When you’re one of the folks entrusted to jingle the change in Michigan’s pocketbook, there’s not much leeway for being in a situation where you look like you’re all thumbs.
State Treasurer Andy Dillon is in such a scenario right now. According to Gannett Michigan reports, Dillon’s campaign fund has a six-figure differential in its balance between what the Department of State says it has on file and what Dillon said was in the account - $27 - in a 2012 affidavit in which he asked the state to close the account. Dillon, whom Gov. Rick Snyder appointed head of the state treasury, ran for governor in 2010 and apparently still has his team sorting out three-year-old campaign issues this summer.
Dillon’s campaign treasurer told Paul Egan of the Detroit Free Press that his camp has fingered the root of the problem: It’s a software incompatibility between what the state uses and what his team uses. Glitch happens, in other words.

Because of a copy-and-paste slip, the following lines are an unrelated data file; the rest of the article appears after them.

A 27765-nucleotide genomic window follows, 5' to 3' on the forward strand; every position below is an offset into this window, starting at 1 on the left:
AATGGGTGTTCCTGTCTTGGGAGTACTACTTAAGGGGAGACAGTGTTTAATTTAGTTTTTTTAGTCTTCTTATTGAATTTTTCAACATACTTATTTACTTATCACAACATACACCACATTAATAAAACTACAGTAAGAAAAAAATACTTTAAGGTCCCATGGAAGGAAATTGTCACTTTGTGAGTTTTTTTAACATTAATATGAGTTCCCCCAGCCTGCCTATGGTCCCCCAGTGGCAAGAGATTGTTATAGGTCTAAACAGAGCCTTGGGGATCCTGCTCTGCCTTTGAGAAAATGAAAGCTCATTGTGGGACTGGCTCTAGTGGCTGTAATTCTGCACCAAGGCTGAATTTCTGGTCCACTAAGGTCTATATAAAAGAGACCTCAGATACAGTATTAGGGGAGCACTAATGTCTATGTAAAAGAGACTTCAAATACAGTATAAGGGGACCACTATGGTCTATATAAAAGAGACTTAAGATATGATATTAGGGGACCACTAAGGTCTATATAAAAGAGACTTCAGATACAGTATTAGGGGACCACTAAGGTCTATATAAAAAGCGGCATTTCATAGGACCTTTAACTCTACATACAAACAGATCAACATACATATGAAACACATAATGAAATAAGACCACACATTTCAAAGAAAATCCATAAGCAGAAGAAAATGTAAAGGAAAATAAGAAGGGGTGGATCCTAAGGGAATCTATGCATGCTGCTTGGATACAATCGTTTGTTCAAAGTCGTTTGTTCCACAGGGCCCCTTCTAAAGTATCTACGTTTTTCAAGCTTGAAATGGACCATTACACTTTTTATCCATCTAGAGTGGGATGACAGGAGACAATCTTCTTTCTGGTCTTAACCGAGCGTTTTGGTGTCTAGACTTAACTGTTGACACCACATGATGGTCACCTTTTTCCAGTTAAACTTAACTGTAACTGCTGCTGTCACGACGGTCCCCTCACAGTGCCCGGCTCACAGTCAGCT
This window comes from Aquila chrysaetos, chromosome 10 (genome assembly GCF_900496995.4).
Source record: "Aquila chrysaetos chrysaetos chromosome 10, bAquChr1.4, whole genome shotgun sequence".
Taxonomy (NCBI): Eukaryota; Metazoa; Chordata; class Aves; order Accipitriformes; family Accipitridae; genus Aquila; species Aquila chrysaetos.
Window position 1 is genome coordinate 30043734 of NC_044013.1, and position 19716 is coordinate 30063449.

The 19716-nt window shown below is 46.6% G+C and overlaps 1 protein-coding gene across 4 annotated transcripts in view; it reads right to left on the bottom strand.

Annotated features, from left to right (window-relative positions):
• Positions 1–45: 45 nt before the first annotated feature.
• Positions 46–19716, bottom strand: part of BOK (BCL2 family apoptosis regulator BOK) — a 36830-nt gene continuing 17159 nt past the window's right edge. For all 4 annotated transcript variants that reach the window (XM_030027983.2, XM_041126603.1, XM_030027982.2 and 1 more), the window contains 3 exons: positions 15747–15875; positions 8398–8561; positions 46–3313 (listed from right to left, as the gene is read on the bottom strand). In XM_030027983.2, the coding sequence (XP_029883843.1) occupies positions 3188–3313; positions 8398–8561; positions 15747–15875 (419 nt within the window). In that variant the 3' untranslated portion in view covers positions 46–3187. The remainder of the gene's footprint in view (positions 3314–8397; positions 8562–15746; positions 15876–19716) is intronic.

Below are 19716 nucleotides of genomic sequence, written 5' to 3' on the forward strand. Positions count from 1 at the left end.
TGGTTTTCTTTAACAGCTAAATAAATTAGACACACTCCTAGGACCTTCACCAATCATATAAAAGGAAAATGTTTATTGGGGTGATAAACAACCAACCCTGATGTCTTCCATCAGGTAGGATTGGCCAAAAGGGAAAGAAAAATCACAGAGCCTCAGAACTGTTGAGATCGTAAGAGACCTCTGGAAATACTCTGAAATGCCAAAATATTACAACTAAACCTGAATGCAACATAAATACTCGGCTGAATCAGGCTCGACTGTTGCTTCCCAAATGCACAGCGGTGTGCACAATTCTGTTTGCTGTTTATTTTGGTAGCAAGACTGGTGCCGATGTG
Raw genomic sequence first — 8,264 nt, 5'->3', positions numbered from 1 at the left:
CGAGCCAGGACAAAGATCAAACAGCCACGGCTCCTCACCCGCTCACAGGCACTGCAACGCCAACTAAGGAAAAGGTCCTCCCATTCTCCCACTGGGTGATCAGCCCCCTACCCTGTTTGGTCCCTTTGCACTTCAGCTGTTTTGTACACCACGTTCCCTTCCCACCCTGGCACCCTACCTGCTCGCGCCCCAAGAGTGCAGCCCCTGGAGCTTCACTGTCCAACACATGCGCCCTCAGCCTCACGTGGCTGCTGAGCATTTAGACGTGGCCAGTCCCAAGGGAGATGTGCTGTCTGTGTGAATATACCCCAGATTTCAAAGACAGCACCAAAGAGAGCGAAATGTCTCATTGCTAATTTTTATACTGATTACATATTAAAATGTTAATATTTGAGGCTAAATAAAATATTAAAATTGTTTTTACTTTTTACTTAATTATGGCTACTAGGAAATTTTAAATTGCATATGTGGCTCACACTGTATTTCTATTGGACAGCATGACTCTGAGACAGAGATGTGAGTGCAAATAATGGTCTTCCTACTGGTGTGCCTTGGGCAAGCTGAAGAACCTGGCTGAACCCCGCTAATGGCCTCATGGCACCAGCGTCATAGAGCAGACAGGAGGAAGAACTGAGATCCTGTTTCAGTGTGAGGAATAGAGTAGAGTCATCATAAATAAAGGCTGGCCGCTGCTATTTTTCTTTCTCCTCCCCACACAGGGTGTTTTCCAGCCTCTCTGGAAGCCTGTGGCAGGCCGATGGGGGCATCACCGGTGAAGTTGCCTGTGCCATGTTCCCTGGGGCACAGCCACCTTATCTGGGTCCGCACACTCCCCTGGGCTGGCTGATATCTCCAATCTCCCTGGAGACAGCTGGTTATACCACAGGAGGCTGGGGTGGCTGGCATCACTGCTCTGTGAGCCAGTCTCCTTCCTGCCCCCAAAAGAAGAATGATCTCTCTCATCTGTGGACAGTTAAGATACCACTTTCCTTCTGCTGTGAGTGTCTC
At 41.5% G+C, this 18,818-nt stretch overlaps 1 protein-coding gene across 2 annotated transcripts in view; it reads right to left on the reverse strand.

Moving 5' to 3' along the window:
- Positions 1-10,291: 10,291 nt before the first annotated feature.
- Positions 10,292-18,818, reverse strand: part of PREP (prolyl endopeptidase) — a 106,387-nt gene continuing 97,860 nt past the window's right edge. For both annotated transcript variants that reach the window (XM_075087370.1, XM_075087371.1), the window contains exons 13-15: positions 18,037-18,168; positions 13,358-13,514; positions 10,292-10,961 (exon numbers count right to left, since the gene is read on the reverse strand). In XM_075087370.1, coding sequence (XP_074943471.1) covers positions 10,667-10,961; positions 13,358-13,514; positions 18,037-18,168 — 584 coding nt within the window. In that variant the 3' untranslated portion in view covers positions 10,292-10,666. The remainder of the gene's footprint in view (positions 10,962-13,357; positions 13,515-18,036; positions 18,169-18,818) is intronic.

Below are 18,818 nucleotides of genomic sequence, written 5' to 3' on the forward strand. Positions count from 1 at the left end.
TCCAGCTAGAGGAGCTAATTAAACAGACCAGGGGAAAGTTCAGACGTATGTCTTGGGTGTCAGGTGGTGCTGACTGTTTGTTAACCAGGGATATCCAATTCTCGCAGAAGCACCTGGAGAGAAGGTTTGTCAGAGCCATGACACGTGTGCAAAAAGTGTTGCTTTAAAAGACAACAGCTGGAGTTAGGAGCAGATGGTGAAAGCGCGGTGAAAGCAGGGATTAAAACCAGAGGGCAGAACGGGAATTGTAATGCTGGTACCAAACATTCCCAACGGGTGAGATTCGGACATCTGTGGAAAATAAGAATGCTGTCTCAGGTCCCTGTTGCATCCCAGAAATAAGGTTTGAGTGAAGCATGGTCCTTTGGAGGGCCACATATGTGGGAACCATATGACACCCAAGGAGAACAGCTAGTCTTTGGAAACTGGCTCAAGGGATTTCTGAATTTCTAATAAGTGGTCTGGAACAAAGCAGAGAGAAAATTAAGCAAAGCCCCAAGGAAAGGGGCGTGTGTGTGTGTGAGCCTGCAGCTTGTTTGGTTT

Fair enough. Anybody who has used computers knows that they are fickle entities. They only do the best they can with the information they’re given. No questions; no follow-up; no analysis. Not their job.
But it’s the job of the state treasurer to handle money, and Dillon’s efforts with his campaign funds leave something to be desired.
To resolve all doubt, Dillon ought to take the lead in resolving the matter by delivering the Department of State his campaign bank information and leave no question as to the standing of his campaign account. At this late juncture, no other resolution seems sensible for the guy the governor tapped to be his wallet wizard.
This is not the first issue with Dillon’s political accounts. According to the Free Press, the treasurer of Dillon’s political action committee missed routine filing deadlines this summer. The state issued fines in that matter. The state also allowed Dillon to close out his state representative fund in April despite an $8,900 discrepancy between its balance sheet and what its treasurer said was in the fund.